improve a person’s functioning.”

As Greenblat’s condition improved over the next few years, she collaborated with

her psychiatrist in adjusting her doses of antipsychotic medication. She also

participated in a vocational rehabilitation program.

Greenblat, now in her 30s, is studying for a master’s in health science. The

rigors of school sometimes cajole her thought-voices out of hiding, but she pulls

through these rough times with the help of family members, friends, and Alaoglu.

No quick fixes

Greenblat’s ongoing struggle illustrates a bitter truth: There are no quick fixes

for schizophrenia. It’s a severe mental disorder that draws most of its public

attention in rare cases when a sufferer commits an act of violence.

Over the past century, schizophrenia treatments have included isolation in

pastoral settings or hospital wards, intensive psychotherapy, brain surgery,

dialysis, and a growing number of medications. The fiercest theoretical battle has

pitted psychoanalysts–some of whom have regarded schizophrenia as a product of

emotionally callous parents–against biological psychiatrists–who view

schizophrenia as a brain disease.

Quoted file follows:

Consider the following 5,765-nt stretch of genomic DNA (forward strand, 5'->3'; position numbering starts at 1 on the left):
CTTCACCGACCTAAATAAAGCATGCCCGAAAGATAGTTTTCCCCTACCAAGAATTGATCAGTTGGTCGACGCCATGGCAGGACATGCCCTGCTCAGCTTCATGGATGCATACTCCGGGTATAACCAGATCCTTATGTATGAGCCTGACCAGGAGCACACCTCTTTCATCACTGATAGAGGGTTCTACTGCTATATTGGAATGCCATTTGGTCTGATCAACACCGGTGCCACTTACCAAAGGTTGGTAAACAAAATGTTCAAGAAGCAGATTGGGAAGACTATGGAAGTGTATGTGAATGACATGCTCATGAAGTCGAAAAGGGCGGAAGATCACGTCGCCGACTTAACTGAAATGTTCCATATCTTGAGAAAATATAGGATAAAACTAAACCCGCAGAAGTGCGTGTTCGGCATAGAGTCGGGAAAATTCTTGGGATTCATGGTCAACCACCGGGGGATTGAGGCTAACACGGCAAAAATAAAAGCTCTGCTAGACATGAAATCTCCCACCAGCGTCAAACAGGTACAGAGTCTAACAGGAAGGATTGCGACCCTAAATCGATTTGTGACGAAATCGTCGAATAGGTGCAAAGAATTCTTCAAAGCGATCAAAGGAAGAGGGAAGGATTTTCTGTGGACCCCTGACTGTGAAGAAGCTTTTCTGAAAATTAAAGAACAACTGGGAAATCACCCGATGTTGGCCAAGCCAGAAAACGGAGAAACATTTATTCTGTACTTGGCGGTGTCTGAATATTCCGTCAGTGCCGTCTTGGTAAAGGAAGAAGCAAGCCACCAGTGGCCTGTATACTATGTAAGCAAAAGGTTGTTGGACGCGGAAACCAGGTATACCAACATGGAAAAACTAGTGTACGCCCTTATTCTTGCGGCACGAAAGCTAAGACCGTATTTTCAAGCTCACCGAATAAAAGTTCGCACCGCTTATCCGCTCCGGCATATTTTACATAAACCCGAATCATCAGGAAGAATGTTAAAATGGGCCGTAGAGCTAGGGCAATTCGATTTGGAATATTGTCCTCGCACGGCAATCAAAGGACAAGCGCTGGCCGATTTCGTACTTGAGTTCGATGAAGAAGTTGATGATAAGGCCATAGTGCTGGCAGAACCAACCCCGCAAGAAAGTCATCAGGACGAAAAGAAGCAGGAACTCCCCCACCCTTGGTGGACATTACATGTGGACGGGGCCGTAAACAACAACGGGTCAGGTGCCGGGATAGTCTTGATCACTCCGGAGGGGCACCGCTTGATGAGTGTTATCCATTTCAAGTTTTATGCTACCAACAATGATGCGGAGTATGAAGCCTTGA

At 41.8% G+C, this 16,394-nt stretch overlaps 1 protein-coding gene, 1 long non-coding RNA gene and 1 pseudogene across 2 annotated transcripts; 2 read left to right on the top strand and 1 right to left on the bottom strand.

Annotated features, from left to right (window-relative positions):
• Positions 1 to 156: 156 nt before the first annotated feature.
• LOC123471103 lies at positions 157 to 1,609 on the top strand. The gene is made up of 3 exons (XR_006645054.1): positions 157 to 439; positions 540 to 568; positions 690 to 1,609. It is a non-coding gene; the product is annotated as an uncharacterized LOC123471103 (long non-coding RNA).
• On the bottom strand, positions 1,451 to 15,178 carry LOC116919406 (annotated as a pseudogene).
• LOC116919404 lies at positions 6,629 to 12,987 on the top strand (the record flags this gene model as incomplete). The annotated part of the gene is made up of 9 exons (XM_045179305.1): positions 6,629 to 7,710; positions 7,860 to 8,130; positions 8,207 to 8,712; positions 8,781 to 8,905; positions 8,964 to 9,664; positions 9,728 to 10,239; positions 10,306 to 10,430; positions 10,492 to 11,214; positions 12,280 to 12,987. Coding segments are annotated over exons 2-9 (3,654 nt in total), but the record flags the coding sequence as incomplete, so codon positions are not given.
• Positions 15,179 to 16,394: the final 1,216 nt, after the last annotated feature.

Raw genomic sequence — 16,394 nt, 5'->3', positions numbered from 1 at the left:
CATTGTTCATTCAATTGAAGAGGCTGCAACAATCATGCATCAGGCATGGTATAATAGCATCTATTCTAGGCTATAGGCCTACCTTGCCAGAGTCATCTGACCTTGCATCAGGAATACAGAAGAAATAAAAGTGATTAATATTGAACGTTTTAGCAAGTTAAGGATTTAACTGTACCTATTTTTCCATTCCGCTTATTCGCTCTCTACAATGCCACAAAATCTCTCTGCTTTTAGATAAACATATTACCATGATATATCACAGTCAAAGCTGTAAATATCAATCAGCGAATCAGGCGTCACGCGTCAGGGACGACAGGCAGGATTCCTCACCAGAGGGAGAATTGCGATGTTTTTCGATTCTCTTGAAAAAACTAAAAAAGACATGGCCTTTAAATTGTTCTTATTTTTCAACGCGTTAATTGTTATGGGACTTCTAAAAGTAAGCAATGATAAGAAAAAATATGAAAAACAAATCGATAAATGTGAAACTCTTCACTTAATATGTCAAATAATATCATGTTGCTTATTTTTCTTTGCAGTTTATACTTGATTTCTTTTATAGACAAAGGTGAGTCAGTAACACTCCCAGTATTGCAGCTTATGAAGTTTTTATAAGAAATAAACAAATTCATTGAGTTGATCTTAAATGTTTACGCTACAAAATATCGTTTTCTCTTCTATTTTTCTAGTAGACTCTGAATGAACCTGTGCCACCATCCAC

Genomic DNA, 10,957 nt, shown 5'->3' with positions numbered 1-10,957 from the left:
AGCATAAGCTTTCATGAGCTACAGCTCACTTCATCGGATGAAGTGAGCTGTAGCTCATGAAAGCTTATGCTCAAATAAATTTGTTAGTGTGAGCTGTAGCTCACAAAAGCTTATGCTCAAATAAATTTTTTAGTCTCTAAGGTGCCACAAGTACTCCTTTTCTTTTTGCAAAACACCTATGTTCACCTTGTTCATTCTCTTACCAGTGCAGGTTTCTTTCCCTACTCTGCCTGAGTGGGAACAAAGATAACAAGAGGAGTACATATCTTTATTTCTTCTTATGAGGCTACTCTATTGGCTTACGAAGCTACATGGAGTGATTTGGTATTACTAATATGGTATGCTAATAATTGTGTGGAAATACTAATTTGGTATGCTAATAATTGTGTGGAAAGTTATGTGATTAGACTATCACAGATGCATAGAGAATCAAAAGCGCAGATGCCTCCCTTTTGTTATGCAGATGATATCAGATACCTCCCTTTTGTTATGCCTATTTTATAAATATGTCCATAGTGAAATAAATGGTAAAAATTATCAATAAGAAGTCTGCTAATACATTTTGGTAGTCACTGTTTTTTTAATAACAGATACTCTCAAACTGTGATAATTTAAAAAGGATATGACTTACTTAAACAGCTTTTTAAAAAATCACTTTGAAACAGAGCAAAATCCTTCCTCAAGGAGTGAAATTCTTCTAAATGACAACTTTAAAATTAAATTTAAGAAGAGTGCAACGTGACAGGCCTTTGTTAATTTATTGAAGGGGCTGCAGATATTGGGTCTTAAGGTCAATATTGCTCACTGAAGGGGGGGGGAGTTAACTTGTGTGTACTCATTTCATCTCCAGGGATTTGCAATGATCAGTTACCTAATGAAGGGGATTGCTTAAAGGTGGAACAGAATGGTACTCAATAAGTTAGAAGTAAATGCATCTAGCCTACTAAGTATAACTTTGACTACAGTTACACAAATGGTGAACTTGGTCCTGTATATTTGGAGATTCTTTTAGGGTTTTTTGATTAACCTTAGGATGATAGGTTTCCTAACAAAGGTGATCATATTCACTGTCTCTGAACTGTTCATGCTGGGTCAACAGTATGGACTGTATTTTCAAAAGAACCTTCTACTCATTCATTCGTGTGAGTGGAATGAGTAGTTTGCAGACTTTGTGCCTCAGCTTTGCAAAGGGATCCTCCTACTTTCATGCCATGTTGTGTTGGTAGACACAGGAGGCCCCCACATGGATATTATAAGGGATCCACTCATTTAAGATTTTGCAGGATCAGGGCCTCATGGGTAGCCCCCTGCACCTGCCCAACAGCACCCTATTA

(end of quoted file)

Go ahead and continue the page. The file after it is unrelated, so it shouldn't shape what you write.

Psychoanalysts and other psychotherapists now emphasize the need to build healing

relationships in treating schizophrenia. More biologically oriented psychiatrists

stress the use of antipsychotic drugs.

Combining these approaches may take treatment to another level. “People aren’t

blaming families for schizophrenia anymore,” says psychiatrist Courtenay Harding

of Boston University. “But they’re also starting to realize that a pill doesn’t

reclaim a life.”

Merely defining the disease has evoked a century of controversy. Increasingly,

however, psychiatrists are agreeing on three general categories of symptoms known,

respectively, as positive, disorganized, and negative. Still, many researchers

suspect that there are different types of schizophrenia with different causes.

Positive, or psychotic, symptoms include delusions, such as believing that secret

agents are monitoring one’s thoughts, and hallucinations, in which a person

experiences imaginary but disturbing sights and sounds.

Disorganized symptoms include confused thinking and bizarre speech and behavior,

as well as inappropriate emotions, incoherent sentences, and wild gestures. Some

schizophrenia sufferers also have difficulty interpreting everyday sights, sounds,

and feelings.

Negative symptoms include apathy, a lack of verbal and emotional expression, and

an inability to hold down a job or interact with others.

Most cases of schizophrenia–which afflicts 1 in 100 people–are diagnosed in young

adults.

Brains and genes

The causes of schizophrenia remain unknown. In the past decade, researchers have

sought to identify problems in brain structure and chemistry, as well as genetic

mutations that underlie this mental disorder.